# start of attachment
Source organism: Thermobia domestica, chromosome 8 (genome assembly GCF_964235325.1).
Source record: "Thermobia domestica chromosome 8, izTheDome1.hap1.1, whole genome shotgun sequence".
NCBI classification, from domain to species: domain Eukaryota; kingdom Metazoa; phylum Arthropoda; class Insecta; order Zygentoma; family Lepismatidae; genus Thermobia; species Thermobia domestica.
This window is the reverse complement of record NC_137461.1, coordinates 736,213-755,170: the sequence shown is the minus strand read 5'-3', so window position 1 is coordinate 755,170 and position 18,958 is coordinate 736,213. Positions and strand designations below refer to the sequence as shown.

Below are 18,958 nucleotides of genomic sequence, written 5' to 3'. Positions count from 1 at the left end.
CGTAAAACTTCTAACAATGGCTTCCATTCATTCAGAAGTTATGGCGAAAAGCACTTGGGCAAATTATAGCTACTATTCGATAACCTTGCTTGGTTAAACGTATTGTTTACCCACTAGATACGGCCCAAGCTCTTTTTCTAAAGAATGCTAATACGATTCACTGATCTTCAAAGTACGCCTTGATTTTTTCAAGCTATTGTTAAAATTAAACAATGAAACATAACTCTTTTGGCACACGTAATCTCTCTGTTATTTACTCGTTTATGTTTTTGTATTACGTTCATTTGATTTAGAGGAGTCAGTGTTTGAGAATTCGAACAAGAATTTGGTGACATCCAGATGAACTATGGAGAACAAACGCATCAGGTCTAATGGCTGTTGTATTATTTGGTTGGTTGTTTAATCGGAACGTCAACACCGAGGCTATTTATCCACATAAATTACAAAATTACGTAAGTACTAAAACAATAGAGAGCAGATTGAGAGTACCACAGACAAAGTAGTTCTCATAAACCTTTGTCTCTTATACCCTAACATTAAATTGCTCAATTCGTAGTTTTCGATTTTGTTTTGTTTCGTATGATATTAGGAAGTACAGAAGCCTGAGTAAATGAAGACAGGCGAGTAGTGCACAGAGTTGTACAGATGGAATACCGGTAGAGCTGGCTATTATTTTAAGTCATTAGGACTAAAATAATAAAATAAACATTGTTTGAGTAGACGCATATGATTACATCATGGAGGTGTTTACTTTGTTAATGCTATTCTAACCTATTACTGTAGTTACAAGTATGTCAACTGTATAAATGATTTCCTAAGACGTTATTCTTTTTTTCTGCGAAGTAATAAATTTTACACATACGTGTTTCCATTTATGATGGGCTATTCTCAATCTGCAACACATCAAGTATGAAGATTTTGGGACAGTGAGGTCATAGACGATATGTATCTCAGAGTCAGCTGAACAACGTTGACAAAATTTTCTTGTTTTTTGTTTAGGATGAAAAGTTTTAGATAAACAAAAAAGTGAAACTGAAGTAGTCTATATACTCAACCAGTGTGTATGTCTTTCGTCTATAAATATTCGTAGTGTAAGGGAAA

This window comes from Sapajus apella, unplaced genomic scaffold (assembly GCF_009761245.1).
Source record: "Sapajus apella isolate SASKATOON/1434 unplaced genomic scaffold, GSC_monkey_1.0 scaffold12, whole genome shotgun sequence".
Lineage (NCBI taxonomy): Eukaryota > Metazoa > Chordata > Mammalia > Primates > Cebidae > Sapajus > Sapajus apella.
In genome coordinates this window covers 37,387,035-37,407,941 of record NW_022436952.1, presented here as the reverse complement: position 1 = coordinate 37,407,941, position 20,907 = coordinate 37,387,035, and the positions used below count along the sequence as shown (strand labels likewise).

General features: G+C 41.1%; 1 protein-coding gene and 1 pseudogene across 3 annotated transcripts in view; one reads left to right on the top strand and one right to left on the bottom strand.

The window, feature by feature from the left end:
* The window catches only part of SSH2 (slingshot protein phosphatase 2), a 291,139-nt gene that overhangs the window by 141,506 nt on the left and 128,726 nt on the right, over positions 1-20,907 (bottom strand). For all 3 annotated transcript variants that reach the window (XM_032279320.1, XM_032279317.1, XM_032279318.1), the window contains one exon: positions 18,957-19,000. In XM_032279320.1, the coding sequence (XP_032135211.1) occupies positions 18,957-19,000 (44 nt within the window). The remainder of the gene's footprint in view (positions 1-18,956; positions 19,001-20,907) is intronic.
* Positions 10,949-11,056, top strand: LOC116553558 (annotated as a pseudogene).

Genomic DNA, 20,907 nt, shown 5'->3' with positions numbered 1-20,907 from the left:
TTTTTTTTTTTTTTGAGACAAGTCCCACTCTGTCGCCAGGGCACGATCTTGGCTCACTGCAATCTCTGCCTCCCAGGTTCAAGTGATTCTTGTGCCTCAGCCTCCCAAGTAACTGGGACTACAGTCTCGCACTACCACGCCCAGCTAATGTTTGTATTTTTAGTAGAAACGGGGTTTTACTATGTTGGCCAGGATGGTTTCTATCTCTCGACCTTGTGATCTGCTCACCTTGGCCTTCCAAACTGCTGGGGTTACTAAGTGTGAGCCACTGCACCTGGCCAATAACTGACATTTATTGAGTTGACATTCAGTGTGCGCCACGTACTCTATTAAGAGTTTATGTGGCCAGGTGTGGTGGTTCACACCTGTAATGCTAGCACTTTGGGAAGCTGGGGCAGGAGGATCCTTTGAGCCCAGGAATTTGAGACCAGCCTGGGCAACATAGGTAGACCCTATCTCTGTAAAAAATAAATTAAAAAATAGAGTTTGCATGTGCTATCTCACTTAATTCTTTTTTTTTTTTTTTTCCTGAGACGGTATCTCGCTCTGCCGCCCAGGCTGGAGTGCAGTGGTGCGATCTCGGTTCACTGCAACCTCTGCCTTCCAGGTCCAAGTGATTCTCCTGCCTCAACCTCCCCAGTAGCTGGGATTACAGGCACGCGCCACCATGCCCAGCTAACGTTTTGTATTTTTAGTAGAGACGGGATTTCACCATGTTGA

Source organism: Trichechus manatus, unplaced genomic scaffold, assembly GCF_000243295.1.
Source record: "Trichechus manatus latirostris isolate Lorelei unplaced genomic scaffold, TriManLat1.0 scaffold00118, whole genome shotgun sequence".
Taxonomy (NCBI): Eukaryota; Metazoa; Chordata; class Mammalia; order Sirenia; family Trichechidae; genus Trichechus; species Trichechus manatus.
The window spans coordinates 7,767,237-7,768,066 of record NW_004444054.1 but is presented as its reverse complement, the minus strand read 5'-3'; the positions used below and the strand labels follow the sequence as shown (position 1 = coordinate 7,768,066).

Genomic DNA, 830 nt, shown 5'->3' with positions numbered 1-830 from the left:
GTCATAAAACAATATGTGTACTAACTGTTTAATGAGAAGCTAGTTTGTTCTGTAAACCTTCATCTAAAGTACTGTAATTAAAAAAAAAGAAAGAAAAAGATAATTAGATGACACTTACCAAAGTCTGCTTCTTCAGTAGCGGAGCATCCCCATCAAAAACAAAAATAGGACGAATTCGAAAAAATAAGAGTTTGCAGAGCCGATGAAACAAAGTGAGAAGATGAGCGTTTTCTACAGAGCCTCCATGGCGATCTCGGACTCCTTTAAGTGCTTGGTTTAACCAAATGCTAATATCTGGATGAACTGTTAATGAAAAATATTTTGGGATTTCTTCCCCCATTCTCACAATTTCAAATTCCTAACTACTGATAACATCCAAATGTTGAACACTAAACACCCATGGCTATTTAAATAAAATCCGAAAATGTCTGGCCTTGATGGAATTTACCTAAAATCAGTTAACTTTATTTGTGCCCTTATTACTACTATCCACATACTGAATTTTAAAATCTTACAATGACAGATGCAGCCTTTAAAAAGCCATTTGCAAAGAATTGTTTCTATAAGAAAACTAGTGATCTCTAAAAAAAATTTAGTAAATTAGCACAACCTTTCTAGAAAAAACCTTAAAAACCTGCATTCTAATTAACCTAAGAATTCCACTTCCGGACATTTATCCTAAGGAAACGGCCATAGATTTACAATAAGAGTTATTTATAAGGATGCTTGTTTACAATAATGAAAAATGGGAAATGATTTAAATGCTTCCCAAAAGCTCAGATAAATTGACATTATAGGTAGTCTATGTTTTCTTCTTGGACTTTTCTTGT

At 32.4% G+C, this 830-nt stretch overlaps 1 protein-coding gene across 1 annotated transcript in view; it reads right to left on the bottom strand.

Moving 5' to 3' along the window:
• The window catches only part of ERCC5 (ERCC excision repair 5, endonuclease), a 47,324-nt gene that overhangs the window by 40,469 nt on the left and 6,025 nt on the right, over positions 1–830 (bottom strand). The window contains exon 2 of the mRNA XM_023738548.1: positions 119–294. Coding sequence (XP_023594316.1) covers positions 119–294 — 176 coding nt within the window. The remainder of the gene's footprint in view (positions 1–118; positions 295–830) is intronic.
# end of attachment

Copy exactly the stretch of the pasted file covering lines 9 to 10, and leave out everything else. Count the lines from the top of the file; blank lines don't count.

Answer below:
Lineage (NCBI taxonomy): Eukaryota > Metazoa > Chordata > Mammalia > Primates > Cebidae > Sapajus > Sapajus apella.
In genome coordinates this window covers 37,387,035-37,407,941 of record NW_022436952.1, presented here as the reverse complement: position 1 = coordinate 37,407,941, position 20,907 = coordinate 37,387,035, and the positions used below count along the sequence as shown (strand labels likewise).